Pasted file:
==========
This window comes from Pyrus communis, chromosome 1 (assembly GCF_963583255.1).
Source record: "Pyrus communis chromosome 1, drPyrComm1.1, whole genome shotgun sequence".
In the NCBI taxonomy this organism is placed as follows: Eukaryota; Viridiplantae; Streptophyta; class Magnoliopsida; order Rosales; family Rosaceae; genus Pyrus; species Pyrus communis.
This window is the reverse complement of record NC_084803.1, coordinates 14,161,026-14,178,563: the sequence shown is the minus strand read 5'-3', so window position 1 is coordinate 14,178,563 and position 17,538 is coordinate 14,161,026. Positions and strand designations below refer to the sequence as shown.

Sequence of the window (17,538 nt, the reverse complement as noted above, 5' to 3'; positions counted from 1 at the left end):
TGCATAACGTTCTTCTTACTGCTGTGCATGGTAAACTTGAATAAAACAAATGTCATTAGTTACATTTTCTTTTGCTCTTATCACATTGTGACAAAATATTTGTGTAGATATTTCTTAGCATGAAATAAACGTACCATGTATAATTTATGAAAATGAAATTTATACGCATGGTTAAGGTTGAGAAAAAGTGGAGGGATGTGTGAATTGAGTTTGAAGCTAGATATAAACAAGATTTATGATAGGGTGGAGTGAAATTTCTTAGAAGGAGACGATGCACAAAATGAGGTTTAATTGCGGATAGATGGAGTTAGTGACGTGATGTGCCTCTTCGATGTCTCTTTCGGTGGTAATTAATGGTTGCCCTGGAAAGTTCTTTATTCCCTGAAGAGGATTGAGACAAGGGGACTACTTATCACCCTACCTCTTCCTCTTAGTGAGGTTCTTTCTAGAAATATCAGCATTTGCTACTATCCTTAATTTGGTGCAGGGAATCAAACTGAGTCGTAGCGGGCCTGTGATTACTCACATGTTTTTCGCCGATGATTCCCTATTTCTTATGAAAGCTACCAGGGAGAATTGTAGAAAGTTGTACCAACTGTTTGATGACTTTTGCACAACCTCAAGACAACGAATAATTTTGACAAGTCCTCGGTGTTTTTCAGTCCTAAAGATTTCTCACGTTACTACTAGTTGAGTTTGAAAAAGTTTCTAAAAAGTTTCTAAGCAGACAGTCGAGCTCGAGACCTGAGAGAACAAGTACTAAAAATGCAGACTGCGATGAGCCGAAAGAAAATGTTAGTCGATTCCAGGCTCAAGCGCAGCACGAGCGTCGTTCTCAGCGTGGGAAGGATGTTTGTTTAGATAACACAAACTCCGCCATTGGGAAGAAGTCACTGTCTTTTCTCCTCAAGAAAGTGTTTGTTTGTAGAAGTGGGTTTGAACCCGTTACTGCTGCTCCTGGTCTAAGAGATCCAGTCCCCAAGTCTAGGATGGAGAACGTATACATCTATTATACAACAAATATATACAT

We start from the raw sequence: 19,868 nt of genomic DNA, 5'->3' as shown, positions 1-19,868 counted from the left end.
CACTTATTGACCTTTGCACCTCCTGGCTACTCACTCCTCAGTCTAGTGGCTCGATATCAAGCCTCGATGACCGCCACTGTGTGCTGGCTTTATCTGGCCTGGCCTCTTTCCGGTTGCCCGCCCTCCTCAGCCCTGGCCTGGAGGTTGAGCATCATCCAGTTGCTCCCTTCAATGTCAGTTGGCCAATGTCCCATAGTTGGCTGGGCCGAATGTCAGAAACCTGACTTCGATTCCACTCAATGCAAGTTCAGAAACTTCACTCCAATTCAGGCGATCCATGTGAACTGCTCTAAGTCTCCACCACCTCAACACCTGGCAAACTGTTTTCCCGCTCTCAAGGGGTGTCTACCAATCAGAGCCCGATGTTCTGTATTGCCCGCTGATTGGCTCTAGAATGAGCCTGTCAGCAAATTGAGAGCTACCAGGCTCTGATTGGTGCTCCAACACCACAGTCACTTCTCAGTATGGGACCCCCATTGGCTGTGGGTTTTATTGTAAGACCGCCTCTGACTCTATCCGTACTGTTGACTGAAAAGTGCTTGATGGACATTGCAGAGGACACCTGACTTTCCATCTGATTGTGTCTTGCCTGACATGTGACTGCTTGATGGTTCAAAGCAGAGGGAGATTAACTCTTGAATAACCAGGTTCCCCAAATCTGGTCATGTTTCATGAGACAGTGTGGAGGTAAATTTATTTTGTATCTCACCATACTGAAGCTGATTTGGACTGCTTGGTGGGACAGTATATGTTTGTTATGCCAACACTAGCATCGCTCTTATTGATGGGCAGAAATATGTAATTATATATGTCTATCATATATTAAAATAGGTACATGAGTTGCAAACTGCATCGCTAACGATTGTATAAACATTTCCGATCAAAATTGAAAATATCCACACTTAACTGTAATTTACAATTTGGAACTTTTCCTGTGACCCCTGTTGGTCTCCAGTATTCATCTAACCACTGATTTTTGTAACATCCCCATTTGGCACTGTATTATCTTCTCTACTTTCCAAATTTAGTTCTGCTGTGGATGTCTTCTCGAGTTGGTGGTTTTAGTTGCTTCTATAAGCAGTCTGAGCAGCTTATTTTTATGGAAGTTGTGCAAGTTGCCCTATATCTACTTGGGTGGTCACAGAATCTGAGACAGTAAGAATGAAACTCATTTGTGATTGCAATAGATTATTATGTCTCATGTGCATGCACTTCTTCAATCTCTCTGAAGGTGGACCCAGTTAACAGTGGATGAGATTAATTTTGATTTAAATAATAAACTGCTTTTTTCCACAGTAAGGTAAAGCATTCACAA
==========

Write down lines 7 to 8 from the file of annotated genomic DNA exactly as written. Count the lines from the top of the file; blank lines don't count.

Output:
We start from the raw sequence: 19,868 nt of genomic DNA, 5'->3' as shown, positions 1-19,868 counted from the left end.
CACTTATTGACCTTTGCACCTCCTGGCTACTCACTCCTCAGTCTAGTGGCTCGATATCAAGCCTCGATGACCGCCACTGTGTGCTGGCTTTATCTGGCCTGGCCTCTTTCCGGTTGCCCGCCCTCCTCAGCCCTGGCCTGGAGGTTGAGCATCATCCAGTTGCTCCCTTCAATGTCAGTTGGCCAATGTCCCATAGTTGGCTGGGCCGAATGTCAGAAACCTGACTTCGATTCCACTCAATGCAAGTTCAGAAACTTCACTCCAATTCAGGCGATCCATGTGAACTGCTCTAAGTCTCCACCACCTCAACACCTGGCAAACTGTTTTCCCGCTCTCAAGGGGTGTCTACCAATCAGAGCCCGATGTTCTGTATTGCCCGCTGATTGGCTCTAGAATGAGCCTGTCAGCAAATTGAGAGCTACCAGGCTCTGATTGGTGCTCCAACACCACAGTCACTTCTCAGTATGGGACCCCCATTGGCTGTGGGTTTTATTGTAAGACCGCCTCTGACTCTATCCGTACTGTTGACTGAAAAGTGCTTGATGGACATTGCAGAGGACACCTGACTTTCCATCTGATTGTGTCTTGCCTGACATGTGACTGCTTGATGGTTCAAAGCAGAGGGAGATTAACTCTTGAATAACCAGGTTCCCCAAATCTGGTCATGTTTCATGAGACAGTGTGGAGGTAAATTTATTTTGTATCTCACCATACTGAAGCTGATTTGGACTGCTTGGTGGGACAGTATATGTTTGTTATGCCAACACTAGCATCGCTCTTATTGATGGGCAGAAATATGTAATTATATATGTCTATCATATATTAAAATAGGTACATGAGTTGCAAACTGCATCGCTAACGATTGTATAAACATTTCCGATCAAAATTGAAAATATCCACACTTAACTGTAATTTACAATTTGGAACTTTTCCTGTGACCCCTGTTGGTCTCCAGTATTCATCTAACCACTGATTTTTGTAACATCCCCATTTGGCACTGTATTATCTTCTCTACTTTCCAAATTTAGTTCTGCTGTGGATGTCTTCTCGAGTTGGTGGTTTTAGTTGCTTCTATAAGCAGTCTGAGCAGCTTATTTTTATGGAAGTTGTGCAAGTTGCCCTATATCTACTTGGGTGGTCACAGAATCTGAGACAGTAAGAATGAAACTCATTTGTGATTGCAATAGATTATTATGTCTCATGTGCATGCACTTCTTCAATCTCTCTGAAGGTGGACCCAGTTAACAGTGGATGAGATTAATTTTGATTTAAATAATAAACTGCTTTTTTCCACAGTAAGGTAAAGCATTCACAA